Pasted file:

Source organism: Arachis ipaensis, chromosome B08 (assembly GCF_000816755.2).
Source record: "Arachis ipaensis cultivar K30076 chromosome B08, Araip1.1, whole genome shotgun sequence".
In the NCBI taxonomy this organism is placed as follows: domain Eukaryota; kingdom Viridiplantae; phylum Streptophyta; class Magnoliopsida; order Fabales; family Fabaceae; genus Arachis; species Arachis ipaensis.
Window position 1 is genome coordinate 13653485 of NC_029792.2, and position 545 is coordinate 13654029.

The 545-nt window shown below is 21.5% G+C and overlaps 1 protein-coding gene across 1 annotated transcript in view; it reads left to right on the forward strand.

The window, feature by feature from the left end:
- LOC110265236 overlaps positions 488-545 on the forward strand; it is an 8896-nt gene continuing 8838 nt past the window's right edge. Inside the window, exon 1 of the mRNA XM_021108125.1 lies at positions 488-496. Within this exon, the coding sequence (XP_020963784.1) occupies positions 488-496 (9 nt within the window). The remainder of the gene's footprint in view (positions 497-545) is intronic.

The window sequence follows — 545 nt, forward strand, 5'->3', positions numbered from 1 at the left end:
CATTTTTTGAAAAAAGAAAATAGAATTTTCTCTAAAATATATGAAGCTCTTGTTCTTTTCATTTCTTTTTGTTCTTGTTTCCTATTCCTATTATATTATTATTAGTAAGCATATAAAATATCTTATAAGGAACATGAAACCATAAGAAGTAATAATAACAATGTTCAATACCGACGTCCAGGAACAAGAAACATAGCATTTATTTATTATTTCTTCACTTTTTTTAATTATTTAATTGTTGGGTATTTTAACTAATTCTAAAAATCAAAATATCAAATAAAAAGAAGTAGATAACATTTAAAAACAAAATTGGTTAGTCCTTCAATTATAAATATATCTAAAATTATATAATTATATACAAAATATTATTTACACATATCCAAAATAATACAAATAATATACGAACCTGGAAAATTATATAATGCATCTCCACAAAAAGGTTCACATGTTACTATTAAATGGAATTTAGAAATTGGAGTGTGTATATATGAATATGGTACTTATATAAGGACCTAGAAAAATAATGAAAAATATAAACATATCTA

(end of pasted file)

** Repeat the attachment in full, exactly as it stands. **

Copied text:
Source organism: Arachis ipaensis, chromosome B08 (assembly GCF_000816755.2).
Source record: "Arachis ipaensis cultivar K30076 chromosome B08, Araip1.1, whole genome shotgun sequence".
In the NCBI taxonomy this organism is placed as follows: domain Eukaryota; kingdom Viridiplantae; phylum Streptophyta; class Magnoliopsida; order Fabales; family Fabaceae; genus Arachis; species Arachis ipaensis.
Window position 1 is genome coordinate 13653485 of NC_029792.2, and position 545 is coordinate 13654029.

The 545-nt window shown below is 21.5% G+C and overlaps 1 protein-coding gene across 1 annotated transcript in view; it reads left to right on the forward strand.

The window, feature by feature from the left end:
- LOC110265236 overlaps positions 488-545 on the forward strand; it is an 8896-nt gene continuing 8838 nt past the window's right edge. Inside the window, exon 1 of the mRNA XM_021108125.1 lies at positions 488-496. Within this exon, the coding sequence (XP_020963784.1) occupies positions 488-496 (9 nt within the window). The remainder of the gene's footprint in view (positions 497-545) is intronic.

The window sequence follows — 545 nt, forward strand, 5'->3', positions numbered from 1 at the left end:
CATTTTTTGAAAAAAGAAAATAGAATTTTCTCTAAAATATATGAAGCTCTTGTTCTTTTCATTTCTTTTTGTTCTTGTTTCCTATTCCTATTATATTATTATTAGTAAGCATATAAAATATCTTATAAGGAACATGAAACCATAAGAAGTAATAATAACAATGTTCAATACCGACGTCCAGGAACAAGAAACATAGCATTTATTTATTATTTCTTCACTTTTTTTAATTATTTAATTGTTGGGTATTTTAACTAATTCTAAAAATCAAAATATCAAATAAAAAGAAGTAGATAACATTTAAAAACAAAATTGGTTAGTCCTTCAATTATAAATATATCTAAAATTATATAATTATATACAAAATATTATTTACACATATCCAAAATAATACAAATAATATACGAACCTGGAAAATTATATAATGCATCTCCACAAAAAGGTTCACATGTTACTATTAAATGGAATTTAGAAATTGGAGTGTGTATATATGAATATGGTACTTATATAAGGACCTAGAAAAATAATGAAAAATATAAACATATCTA